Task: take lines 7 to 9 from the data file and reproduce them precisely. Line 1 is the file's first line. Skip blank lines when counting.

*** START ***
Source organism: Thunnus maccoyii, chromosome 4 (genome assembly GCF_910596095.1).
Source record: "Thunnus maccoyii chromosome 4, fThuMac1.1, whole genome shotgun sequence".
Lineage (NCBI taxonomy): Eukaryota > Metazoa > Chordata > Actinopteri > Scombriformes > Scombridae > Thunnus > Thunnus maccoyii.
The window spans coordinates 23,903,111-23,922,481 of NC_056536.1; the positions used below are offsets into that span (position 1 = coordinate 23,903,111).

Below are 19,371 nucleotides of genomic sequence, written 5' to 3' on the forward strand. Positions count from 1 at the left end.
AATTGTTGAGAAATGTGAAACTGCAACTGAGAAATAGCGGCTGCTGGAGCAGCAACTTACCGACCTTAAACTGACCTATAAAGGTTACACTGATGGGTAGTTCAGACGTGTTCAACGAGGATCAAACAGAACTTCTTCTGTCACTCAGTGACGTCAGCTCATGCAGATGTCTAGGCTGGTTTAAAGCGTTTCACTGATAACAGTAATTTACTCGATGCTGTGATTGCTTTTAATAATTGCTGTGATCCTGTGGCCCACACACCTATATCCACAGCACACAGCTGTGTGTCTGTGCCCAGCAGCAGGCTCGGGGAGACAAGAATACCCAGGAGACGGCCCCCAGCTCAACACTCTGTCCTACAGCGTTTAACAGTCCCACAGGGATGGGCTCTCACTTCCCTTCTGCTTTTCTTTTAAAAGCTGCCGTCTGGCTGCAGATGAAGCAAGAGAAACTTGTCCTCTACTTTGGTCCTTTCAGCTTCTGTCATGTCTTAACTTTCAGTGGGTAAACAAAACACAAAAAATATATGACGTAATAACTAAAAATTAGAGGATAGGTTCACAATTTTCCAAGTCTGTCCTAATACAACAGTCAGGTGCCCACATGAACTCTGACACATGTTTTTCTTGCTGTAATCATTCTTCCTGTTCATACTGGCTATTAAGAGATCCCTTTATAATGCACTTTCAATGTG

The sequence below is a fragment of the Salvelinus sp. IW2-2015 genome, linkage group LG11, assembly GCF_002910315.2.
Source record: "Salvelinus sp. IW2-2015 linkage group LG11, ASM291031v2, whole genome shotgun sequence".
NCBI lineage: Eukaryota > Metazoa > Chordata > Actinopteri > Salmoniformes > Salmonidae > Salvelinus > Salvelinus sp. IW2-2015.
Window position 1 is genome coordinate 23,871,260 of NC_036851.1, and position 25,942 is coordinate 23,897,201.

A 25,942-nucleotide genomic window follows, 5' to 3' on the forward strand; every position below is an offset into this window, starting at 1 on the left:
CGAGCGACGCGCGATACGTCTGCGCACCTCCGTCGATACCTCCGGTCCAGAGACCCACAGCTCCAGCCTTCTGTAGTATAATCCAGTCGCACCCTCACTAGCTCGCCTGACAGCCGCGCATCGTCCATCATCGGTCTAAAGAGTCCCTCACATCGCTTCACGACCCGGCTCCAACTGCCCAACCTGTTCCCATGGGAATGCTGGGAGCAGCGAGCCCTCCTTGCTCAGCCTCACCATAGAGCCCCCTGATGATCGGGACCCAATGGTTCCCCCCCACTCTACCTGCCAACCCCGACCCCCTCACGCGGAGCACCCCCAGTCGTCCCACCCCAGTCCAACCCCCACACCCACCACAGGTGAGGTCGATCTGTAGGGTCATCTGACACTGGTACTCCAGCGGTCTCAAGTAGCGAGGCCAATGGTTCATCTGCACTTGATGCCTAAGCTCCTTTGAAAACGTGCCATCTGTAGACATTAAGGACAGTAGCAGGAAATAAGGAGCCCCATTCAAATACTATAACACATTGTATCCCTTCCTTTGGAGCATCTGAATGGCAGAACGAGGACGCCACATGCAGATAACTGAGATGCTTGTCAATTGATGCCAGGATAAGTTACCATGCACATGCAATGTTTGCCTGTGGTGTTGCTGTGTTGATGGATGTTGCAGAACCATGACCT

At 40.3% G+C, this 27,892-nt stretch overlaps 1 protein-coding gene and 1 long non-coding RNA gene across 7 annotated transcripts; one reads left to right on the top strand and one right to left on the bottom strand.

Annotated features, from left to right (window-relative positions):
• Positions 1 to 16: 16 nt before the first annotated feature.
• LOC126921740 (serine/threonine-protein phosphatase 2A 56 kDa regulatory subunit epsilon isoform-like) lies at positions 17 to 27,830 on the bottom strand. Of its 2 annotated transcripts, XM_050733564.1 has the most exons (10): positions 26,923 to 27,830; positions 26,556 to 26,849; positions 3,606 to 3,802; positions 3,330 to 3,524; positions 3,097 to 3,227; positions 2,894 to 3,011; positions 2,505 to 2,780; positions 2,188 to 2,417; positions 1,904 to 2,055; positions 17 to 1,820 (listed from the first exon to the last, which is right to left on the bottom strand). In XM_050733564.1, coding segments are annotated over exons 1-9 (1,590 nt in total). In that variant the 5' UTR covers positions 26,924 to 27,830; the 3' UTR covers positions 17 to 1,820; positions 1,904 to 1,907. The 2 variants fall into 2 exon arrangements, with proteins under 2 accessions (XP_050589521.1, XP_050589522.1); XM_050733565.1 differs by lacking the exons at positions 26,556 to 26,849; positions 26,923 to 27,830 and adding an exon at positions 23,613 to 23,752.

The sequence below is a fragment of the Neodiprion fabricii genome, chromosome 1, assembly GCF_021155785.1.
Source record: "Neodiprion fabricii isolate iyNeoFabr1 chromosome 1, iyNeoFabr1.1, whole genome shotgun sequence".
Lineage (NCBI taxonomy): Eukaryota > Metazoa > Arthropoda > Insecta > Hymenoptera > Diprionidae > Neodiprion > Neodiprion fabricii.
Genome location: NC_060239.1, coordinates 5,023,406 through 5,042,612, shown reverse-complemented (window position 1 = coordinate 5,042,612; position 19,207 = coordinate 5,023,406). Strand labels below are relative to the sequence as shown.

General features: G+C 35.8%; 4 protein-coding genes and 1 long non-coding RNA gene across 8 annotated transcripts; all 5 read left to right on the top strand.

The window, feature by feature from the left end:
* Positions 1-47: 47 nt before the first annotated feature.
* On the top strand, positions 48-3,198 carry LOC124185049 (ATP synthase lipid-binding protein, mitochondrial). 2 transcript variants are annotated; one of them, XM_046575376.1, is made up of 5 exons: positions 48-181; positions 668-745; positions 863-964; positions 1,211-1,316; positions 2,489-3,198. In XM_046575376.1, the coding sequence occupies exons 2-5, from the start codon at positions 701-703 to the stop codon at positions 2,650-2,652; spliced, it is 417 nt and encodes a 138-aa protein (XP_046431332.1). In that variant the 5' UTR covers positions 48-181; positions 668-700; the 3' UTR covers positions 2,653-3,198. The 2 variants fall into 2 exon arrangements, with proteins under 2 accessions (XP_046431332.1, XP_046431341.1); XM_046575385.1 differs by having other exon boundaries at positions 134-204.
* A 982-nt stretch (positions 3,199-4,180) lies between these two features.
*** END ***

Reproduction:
The sequence below is a fragment of the Salvelinus sp. IW2-2015 genome, linkage group LG11, assembly GCF_002910315.2.
Source record: "Salvelinus sp. IW2-2015 linkage group LG11, ASM291031v2, whole genome shotgun sequence".
NCBI lineage: Eukaryota > Metazoa > Chordata > Actinopteri > Salmoniformes > Salmonidae > Salvelinus > Salvelinus sp. IW2-2015.